Editorials

Editorial: It’s about veterans’ mental health, not bail reform

Last Thursday, Congressman Lee Zeldin was attacked by a man who jumped onto a trailer at a gubernatorial campaign stop in western New York. Videos showed the man was holding a cat-shaped self-defense keyring with two sharp points in his right hand as he was restrained.

Thankfully, Mr. Zeldin was not hurt. He has since beefed up his security and has not slowed down his campaign for governor of New York State. In a time of frequent mass shootings and political violence, he can count his lucky stars that neither he nor anyone else at the scene was injured, or worse. 

But all the commentary and statements that followed seem to have missed a critical point, particularly after the assailant, identified as a troubled Army veteran named David Jakubonis, was released by the judge at his arraignment on a charge of attempted assault, a nonviolent felony.

First, some background: Since 2020, under state law, judges have not been allowed discretion in certain cases. New York’s bail reform eliminated cash bail for most nonviolent charges. That means the judge who arraigned Mr. Jakubonis was barred from setting bail because the local district attorney charged him with attempted assault, a nonviolent crime, and not the higher charge of assault. 

As The New York Times and the Albany Times Union have written, had the local DA — a Zeldin supporter — charged Mr. Jakubonis with assault, the judge could have imposed bail and other restrictions. The attempted assault charge precluded that. 

It is important to point out that setting bail does not mean a person can’t be free pending a trial; it just means the person under arrest must come up with money to ensure their return to court.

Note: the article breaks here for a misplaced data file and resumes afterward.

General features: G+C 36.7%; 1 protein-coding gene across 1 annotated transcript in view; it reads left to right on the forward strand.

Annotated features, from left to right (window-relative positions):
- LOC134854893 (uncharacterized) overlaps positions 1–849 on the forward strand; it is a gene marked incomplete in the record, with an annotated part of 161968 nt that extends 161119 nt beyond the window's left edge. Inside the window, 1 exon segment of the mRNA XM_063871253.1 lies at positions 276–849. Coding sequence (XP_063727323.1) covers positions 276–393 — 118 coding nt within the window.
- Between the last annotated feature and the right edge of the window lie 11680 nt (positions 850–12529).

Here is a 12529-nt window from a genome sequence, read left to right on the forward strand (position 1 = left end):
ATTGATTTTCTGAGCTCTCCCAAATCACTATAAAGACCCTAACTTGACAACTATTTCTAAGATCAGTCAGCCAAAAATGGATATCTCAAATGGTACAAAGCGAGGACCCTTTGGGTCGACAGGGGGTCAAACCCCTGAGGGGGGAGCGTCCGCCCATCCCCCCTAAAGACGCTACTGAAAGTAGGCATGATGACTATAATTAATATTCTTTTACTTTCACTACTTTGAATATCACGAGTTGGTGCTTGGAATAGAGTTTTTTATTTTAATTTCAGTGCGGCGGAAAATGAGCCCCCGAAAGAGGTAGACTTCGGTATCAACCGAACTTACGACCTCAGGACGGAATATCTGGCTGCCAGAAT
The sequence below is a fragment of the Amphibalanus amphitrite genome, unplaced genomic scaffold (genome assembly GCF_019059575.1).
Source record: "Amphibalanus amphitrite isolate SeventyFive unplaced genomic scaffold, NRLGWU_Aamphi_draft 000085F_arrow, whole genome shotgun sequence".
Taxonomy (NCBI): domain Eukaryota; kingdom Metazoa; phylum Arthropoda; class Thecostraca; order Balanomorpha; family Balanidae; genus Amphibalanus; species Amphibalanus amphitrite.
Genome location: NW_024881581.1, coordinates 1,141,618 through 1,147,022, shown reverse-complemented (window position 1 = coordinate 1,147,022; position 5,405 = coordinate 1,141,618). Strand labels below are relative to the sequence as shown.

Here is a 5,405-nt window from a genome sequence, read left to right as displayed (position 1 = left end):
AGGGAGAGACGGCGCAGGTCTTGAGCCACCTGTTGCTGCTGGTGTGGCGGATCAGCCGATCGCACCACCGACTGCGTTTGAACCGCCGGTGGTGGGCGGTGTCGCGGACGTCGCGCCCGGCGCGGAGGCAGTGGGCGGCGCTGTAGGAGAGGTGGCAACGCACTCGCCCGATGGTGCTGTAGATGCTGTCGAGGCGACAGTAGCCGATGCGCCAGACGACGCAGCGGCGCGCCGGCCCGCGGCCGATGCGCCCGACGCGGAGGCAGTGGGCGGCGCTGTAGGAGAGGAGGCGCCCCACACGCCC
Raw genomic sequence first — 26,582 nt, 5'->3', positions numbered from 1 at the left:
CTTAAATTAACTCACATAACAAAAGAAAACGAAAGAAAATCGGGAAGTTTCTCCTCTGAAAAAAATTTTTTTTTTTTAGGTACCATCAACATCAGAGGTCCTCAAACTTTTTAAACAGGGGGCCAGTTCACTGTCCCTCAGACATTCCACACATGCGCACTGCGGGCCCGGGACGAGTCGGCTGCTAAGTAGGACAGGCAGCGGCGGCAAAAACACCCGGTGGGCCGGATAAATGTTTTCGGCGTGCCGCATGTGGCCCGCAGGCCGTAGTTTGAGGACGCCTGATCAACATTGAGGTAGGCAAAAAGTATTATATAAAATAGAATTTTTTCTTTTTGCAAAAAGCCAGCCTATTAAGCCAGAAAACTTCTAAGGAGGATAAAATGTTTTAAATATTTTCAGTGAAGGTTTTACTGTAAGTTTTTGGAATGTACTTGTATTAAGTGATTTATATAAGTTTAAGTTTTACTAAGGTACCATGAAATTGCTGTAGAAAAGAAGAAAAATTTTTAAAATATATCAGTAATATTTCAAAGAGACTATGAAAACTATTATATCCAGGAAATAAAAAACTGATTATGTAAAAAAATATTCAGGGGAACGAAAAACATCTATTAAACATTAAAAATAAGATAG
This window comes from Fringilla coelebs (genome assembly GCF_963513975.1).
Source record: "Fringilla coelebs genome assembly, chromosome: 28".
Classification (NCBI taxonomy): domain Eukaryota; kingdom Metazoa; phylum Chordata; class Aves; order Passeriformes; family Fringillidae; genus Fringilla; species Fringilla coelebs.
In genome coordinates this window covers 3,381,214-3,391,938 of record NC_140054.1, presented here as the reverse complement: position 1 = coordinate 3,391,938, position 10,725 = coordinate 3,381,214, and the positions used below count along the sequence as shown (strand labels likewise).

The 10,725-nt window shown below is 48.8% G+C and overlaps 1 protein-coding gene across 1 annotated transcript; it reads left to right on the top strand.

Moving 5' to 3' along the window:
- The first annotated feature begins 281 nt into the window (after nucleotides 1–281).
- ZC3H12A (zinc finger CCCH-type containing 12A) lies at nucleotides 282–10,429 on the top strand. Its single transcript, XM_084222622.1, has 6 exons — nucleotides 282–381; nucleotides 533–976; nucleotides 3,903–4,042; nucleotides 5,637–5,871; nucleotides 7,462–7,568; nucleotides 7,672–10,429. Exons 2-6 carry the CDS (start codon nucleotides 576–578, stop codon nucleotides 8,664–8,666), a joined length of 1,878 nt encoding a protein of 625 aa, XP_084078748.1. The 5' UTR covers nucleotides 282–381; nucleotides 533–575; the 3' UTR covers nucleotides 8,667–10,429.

Soon after the incident, reports surfaced about Mr. Jakubonis’ serious mental health issues. It was speculated he was in “mental distress” when he attacked Mr. Zeldin; several reports said he did not know who he was attacking.

The New York Post reported that Mr. Jakubonis’ mental health declined after his medical discharge from the Army in 2012 and the death of his wife. He has been chronically unemployed and is a single parent of twin toddlers. The Post reported that Mr. Jakubonis’ brother now has custody of the children. 

In all the news coverage of the incident, far less attention was paid to the plight of a mentally unstable veteran — homeless veterans are not uncommon across the country — than to the issue of the state’s cashless bail policies.

Since the incident, Mr. Zeldin has turned what happened into an attack on both that policy, and his Democratic opponent, Gov. Kathy Hochul, whom he has repeatedly called “soft on crime.” Her position on stiffer gun control laws would appear to be the opposite of “soft on crime.”

Those Americans who willingly serve their country — Mr. Jakubonis was said to have served in Iraq in 2008 — should be the focus of special care upon their return to society. Their needs, mental, physical or both, must be met. 

Mr. Zeldin, a veteran himself who has campaigned in the past using the slogan “Vote for a Vet,” has certainly made the state’s bail reform laws a centerpiece of his current campaign. Now, a week later, it feels like the larger issue raised by this incident is how we treat mentally unstable veterans who have bravely served our country.

We’re grateful the congressman was not injured, but so far, he has passed on an opportunity to call more attention to veterans’ mental health needs in favor of a more politically convenient — but less relevant — narrative about bail. 

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